Transdniestrian Escalation: What Was It?

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Sergiu CEBAN
There are at least a few versions of the real reason for the “Ukrainian invasion of Transdniestria” being so hotly debated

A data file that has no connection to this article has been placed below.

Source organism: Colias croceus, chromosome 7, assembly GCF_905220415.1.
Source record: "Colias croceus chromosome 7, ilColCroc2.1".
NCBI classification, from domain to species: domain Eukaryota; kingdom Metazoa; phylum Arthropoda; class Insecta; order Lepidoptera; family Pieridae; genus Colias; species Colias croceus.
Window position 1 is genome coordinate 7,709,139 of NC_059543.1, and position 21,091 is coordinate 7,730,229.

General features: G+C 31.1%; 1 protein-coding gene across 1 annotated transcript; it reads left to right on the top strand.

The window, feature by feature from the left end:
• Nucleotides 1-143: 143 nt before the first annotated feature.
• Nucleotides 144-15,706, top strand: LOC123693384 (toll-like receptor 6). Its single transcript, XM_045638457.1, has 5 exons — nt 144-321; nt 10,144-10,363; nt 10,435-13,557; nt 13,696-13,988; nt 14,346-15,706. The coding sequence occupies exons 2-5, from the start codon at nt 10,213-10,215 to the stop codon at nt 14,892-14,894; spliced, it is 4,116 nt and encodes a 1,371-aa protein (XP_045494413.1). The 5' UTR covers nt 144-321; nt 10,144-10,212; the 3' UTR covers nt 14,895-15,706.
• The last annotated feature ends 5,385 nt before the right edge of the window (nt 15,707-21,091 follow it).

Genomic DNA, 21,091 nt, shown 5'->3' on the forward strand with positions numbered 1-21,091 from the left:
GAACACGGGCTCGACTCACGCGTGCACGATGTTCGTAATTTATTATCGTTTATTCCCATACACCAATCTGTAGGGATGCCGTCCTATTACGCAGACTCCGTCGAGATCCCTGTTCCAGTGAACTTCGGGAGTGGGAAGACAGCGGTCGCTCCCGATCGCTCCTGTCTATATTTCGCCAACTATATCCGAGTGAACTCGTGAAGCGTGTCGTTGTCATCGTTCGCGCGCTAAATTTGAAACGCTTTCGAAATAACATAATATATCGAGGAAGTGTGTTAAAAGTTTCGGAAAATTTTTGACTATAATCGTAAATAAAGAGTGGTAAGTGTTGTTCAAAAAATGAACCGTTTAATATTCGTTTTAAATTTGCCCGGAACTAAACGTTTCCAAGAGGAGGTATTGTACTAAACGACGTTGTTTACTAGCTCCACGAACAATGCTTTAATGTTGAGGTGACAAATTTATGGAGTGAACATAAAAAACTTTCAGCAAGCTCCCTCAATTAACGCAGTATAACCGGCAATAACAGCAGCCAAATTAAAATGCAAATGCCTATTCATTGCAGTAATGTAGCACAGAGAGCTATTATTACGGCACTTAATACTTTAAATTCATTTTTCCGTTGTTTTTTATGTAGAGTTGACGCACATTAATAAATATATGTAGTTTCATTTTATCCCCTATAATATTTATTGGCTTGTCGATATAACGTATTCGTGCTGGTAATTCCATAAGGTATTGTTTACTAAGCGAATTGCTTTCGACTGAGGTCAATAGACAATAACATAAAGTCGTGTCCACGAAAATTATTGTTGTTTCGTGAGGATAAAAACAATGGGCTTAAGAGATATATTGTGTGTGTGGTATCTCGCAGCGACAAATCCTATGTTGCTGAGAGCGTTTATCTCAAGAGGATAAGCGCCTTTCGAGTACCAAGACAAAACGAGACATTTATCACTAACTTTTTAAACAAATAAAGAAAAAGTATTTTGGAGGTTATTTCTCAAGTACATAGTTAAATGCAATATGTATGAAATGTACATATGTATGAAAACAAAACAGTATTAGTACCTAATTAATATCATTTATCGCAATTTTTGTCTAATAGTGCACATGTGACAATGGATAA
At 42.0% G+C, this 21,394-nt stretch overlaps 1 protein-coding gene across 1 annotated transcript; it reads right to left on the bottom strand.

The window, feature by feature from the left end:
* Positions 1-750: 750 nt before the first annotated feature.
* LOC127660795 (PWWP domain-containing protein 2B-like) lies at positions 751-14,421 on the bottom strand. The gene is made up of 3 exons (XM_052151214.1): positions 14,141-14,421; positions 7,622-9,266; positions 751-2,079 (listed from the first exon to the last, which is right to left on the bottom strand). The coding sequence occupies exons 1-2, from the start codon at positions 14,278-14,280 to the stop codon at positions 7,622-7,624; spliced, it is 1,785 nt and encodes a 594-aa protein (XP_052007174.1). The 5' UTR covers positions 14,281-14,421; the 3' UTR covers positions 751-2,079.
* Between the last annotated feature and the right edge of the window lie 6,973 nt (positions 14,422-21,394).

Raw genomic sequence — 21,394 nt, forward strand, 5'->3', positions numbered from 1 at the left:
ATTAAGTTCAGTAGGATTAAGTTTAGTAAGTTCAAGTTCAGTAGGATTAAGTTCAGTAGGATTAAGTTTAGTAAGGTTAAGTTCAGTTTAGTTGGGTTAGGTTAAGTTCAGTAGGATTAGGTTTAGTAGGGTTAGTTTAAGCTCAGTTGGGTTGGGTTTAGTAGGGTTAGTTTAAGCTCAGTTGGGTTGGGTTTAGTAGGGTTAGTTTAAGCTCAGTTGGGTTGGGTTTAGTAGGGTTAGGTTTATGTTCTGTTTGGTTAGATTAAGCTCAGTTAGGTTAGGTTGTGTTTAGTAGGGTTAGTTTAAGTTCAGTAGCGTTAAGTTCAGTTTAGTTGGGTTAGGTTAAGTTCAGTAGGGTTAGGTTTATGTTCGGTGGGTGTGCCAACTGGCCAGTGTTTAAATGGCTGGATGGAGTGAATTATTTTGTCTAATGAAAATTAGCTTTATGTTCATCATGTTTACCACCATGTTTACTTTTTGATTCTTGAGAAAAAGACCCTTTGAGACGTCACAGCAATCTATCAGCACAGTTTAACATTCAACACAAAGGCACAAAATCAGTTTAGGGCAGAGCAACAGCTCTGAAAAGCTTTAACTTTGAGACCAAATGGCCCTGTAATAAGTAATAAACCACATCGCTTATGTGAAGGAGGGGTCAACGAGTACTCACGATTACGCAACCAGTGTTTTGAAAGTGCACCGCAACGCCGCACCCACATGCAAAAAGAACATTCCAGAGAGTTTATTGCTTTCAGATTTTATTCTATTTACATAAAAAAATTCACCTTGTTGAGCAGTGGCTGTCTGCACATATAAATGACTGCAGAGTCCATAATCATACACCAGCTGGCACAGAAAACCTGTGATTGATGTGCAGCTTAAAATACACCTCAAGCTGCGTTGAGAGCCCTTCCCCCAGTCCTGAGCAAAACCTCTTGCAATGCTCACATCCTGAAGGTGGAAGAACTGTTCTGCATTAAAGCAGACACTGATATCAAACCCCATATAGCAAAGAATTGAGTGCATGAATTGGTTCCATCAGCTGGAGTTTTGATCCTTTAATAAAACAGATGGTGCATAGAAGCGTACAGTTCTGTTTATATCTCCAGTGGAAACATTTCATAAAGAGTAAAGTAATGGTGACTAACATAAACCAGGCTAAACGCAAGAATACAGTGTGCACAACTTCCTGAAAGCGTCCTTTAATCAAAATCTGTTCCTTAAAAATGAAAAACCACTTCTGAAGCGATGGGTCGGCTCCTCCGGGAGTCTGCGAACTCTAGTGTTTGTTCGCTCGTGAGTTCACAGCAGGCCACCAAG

The gradual escalation of tension around Moldova in recent weeks culminated on 24 February, the anniversary of Russia’s attack on Ukraine. For the first time since last spring, there was an uneasy feeling on both banks of the Dniester that things might get out of hand and our country would be dragged into the maelstrom of war. It all started with an early (5 a.m.) report from the Russian Defense Ministry that Ukrainian troops were preparing a provocation against Transdniestria. Allegedly, the Ukrainian armed forces would invade the region, having previously staged an attack by Russian troops from there into Ukraine. Also, the Russian military said that it was closely monitoring the situation “on the Ukrainian border with the PMR” and was ready to respond to any changes in the situation. The same evening, the Russian Defense Ministry said that “Kyiv was intensifying preparations for an incursion into the Transdniestrian region, due to a significant accumulation of personnel and military equipment of the Ukrainian units which was registered by Moscow, including the deployment of artillery at firing positions, as well as an increase in drone flights over the territory of the left bank of the Dniester.” Because of the threat to the Russian peacekeeping contingent this time, the Russian Defense Ministry threatened “adequate response measures”. Equally entertaining was a press release from the Russian Foreign Ministry, which appeared in between the two communications from their military colleagues. It warned the US and NATO member states against any adventurous moves and noted the intention of the Russian Armed Forces to protect compatriots, Russian peacekeeping contingent, OGRF troops and military depots in Cobasna. And the most noteworthy point, to which many drew attention, was that “any action that threatens their security will be considered under international law as an attack on the Russian Federation.” In the end, there was a reaction from Kyiv, at the level of the president, to all this pressure. Volodymyr Zelensky rejected any suspicions of an intention to violate the state border and the sovereignty of Moldova and reminded that Russia wanted to change the Moldovan leadership, and due to the lack of a common border, some sort of landing was planned precisely in Transdniestria. Therefore, the Ukrainian authorities do not rule out further destabilization of the situation by Moscow in order to find a suitable pretext to carry out a military operation in Moldova. Finally, our Foreign Ministry qualified the Russian statements about planned provocations by the Ukrainian armed forces as untrue. Their main purpose was allegedly to mislead the public. The security situation in the region was described as stable and the high-profile statement by the Russian Foreign Ministry as a provocation, to which the Foreign Ministry found nothing better to respond than to routinely call on Moscow to withdraw its troops and ammunition. The most interesting thing is that the potential “victim of aggression” itself – Tiraspol – has kept radio silence all these days. It was only on Monday that Tiraspol leader Vadim Krasnoselsky stated that the situation was tense, but urged “to remain calm” and assured that he would “personally inform the people of the region in case of a real danger”. A few days later, when the tension had subsided, many experts and even ordinary citizens wondered: what was that all about? There are at least a few theories, but what was the real reason for the “Ukrainian invasion of Transdniestria”, we will probably find out only with time. First of all, it is worth noting that experts have previously discussed what the Kremlin’s tactics would be in the event of an aggravation around the Transdniestrian region: from a “neutral and submissive” scenario to a decisive armed invasion. Actually, it is not so important who has now initiated the rising tensions, but it is quite obvious that this situation gave clues as to the scheme of Moscow’s possible actions. First of all, it could be a targeted missile strike and an airborne operation. Particularly alarming and provoking in the Russian statements is the explicitly arrogant disregard for Moldova’s territorial integrity, which for the first time looks like the Kremlin’s potential willingness to consider Transdniestria as a separate entity or, much worse, as its own territory. One can also assume that Kyiv had intelligence about Moscow’s intentions to inflict a painful blow to the rear of the Ukrainian armed forces in Odessa region on February 24, and the fighting, in turn, could have been a pretext for the subsequent arrival of airborne reinforcement. By the way, Zelensky stated at his press conference that a year ago, shots were allegedly fired from Transdniestria toward Ukraine in order to provoke Kyiv to invade Moldova. Thus, it is reasonable that the Ukrainian authorities could have taken the path of preventive measures and pulled additional reserves closer to the left bank in order to ruin someone’s plans and neutralize the possibility of an unpleasant “surprise” on the anniversary of the beginning of the war. We also cannot rule out that the hostile climate of last Friday was a follow-up to the story with the plan to forcefully oust the current authorities in Moldova that Kyiv had warned us about. That might be the reason why Ukraine took such a demonstrative step by amassing troops and weapons at the borders to warn Moscow against attempts to land in Moldova and threaten the AFU from the rear. Additionally, in this way Kyiv signaled the readiness of its army to enter Moldovan territory immediately in order to help Chisinau resist Russian invasion while NATO countries hold consultations and decide on their algorithm of action. One might well assume that active speculations about Russian arsenals in Cobasna reflect Washington’s military and diplomatic efforts to change the status quo around these stockpiles. Today, by the way, the U.S. Permanent Representative to the OSCE, Michael Carpenter, arrived in Tiraspol, whose visit was preceded by a regional escalation. It is possible that the American diplomat suggested that the Transdniestrian administration should consider setting up an OSCE monitoring group for the site, given the growing tension around the Russian warehouses, in order to reduce the likelihood of a military solution to the problem. Despite the relatively painless recovery from the quick crisis this time, one thing is clear: there is less predictability and stability in Moldova, and it is likely that these indicators will drop due to the impact of external factors. Unfortunately, the Russian-Ukrainian war is expanding and threatens to spill over into our country. Therefore, today the authorities should brace themselves not only to cushion the economic or energy crisis, but also to minimize risks and prevent the fragmentation of the state.